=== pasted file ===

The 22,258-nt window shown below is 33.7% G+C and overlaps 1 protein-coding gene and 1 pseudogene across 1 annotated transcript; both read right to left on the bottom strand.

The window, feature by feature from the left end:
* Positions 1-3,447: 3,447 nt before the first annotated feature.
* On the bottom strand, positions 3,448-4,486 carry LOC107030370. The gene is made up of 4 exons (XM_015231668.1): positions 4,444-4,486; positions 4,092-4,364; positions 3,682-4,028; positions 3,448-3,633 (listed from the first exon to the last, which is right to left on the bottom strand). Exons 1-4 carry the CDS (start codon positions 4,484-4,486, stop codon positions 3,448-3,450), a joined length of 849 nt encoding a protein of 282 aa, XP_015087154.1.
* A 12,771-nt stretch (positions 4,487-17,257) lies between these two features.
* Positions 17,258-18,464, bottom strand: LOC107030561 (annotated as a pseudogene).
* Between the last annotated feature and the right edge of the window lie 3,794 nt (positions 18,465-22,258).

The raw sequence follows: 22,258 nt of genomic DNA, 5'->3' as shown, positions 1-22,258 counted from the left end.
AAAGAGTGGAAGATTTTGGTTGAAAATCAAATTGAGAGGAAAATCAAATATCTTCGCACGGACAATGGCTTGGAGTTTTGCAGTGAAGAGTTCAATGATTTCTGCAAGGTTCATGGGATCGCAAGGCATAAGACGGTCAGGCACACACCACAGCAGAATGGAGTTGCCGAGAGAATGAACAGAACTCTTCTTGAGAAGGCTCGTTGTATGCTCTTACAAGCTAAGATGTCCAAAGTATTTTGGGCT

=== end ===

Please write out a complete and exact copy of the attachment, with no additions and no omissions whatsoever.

The 22,258-nt window shown below is 33.7% G+C and overlaps 1 protein-coding gene and 1 pseudogene across 1 annotated transcript; both read right to left on the bottom strand.

The window, feature by feature from the left end:
* Positions 1-3,447: 3,447 nt before the first annotated feature.
* On the bottom strand, positions 3,448-4,486 carry LOC107030370. The gene is made up of 4 exons (XM_015231668.1): positions 4,444-4,486; positions 4,092-4,364; positions 3,682-4,028; positions 3,448-3,633 (listed from the first exon to the last, which is right to left on the bottom strand). Exons 1-4 carry the CDS (start codon positions 4,484-4,486, stop codon positions 3,448-3,450), a joined length of 849 nt encoding a protein of 282 aa, XP_015087154.1.
* A 12,771-nt stretch (positions 4,487-17,257) lies between these two features.
* Positions 17,258-18,464, bottom strand: LOC107030561 (annotated as a pseudogene).
* Between the last annotated feature and the right edge of the window lie 3,794 nt (positions 18,465-22,258).

The raw sequence follows: 22,258 nt of genomic DNA, 5'->3' as shown, positions 1-22,258 counted from the left end.
AAAGAGTGGAAGATTTTGGTTGAAAATCAAATTGAGAGGAAAATCAAATATCTTCGCACGGACAATGGCTTGGAGTTTTGCAGTGAAGAGTTCAATGATTTCTGCAAGGTTCATGGGATCGCAAGGCATAAGACGGTCAGGCACACACCACAGCAGAATGGAGTTGCCGAGAGAATGAACAGAACTCTTCTTGAGAAGGCTCGTTGTATGCTCTTACAAGCTAAGATGTCCAAAGTATTTTGGGCT